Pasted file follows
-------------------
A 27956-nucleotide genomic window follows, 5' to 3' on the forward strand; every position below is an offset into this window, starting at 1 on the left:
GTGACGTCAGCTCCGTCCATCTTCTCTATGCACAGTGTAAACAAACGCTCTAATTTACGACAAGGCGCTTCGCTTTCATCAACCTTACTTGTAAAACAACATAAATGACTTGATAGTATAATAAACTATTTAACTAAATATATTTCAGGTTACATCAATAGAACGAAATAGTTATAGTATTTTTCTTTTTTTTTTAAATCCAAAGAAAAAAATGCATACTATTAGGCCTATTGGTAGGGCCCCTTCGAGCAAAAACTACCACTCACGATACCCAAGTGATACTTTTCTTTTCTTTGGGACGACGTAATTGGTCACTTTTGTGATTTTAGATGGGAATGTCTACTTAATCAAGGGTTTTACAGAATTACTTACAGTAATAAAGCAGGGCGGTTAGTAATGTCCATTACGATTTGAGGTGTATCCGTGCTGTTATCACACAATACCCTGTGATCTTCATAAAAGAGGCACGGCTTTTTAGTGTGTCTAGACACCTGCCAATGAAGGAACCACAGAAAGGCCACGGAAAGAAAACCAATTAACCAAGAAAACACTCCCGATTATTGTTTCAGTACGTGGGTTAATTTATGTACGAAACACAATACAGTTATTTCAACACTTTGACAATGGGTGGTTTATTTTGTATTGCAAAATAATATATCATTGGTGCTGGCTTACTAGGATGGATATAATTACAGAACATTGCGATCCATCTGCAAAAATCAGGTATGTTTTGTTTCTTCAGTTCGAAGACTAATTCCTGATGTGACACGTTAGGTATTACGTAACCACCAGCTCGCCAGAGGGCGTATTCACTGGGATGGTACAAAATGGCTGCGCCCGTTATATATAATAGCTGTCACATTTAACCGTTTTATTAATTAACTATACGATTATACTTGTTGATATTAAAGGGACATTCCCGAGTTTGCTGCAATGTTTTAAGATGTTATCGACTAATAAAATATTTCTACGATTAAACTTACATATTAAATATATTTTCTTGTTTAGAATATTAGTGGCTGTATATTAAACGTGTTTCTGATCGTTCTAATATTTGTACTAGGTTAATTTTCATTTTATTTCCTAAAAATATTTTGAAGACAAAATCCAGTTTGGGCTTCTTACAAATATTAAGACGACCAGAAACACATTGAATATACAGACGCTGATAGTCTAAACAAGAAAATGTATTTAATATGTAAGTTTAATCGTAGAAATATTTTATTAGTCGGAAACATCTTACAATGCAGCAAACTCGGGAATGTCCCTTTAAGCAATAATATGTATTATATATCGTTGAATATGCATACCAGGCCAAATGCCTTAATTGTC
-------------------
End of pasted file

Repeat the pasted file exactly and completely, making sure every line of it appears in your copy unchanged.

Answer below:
A 27956-nucleotide genomic window follows, 5' to 3' on the forward strand; every position below is an offset into this window, starting at 1 on the left:
GTGACGTCAGCTCCGTCCATCTTCTCTATGCACAGTGTAAACAAACGCTCTAATTTACGACAAGGCGCTTCGCTTTCATCAACCTTACTTGTAAAACAACATAAATGACTTGATAGTATAATAAACTATTTAACTAAATATATTTCAGGTTACATCAATAGAACGAAATAGTTATAGTATTTTTCTTTTTTTTTTAAATCCAAAGAAAAAAATGCATACTATTAGGCCTATTGGTAGGGCCCCTTCGAGCAAAAACTACCACTCACGATACCCAAGTGATACTTTTCTTTTCTTTGGGACGACGTAATTGGTCACTTTTGTGATTTTAGATGGGAATGTCTACTTAATCAAGGGTTTTACAGAATTACTTACAGTAATAAAGCAGGGCGGTTAGTAATGTCCATTACGATTTGAGGTGTATCCGTGCTGTTATCACACAATACCCTGTGATCTTCATAAAAGAGGCACGGCTTTTTAGTGTGTCTAGACACCTGCCAATGAAGGAACCACAGAAAGGCCACGGAAAGAAAACCAATTAACCAAGAAAACACTCCCGATTATTGTTTCAGTACGTGGGTTAATTTATGTACGAAACACAATACAGTTATTTCAACACTTTGACAATGGGTGGTTTATTTTGTATTGCAAAATAATATATCATTGGTGCTGGCTTACTAGGATGGATATAATTACAGAACATTGCGATCCATCTGCAAAAATCAGGTATGTTTTGTTTCTTCAGTTCGAAGACTAATTCCTGATGTGACACGTTAGGTATTACGTAACCACCAGCTCGCCAGAGGGCGTATTCACTGGGATGGTACAAAATGGCTGCGCCCGTTATATATAATAGCTGTCACATTTAACCGTTTTATTAATTAACTATACGATTATACTTGTTGATATTAAAGGGACATTCCCGAGTTTGCTGCAATGTTTTAAGATGTTATCGACTAATAAAATATTTCTACGATTAAACTTACATATTAAATATATTTTCTTGTTTAGAATATTAGTGGCTGTATATTAAACGTGTTTCTGATCGTTCTAATATTTGTACTAGGTTAATTTTCATTTTATTTCCTAAAAATATTTTGAAGACAAAATCCAGTTTGGGCTTCTTACAAATATTAAGACGACCAGAAACACATTGAATATACAGACGCTGATAGTCTAAACAAGAAAATGTATTTAATATGTAAGTTTAATCGTAGAAATATTTTATTAGTCGGAAACATCTTACAATGCAGCAAACTCGGGAATGTCCCTTTAAGCAATAATATGTATTATATATCGTTGAATATGCATACCAGGCCAAATGCCTTAATTGTC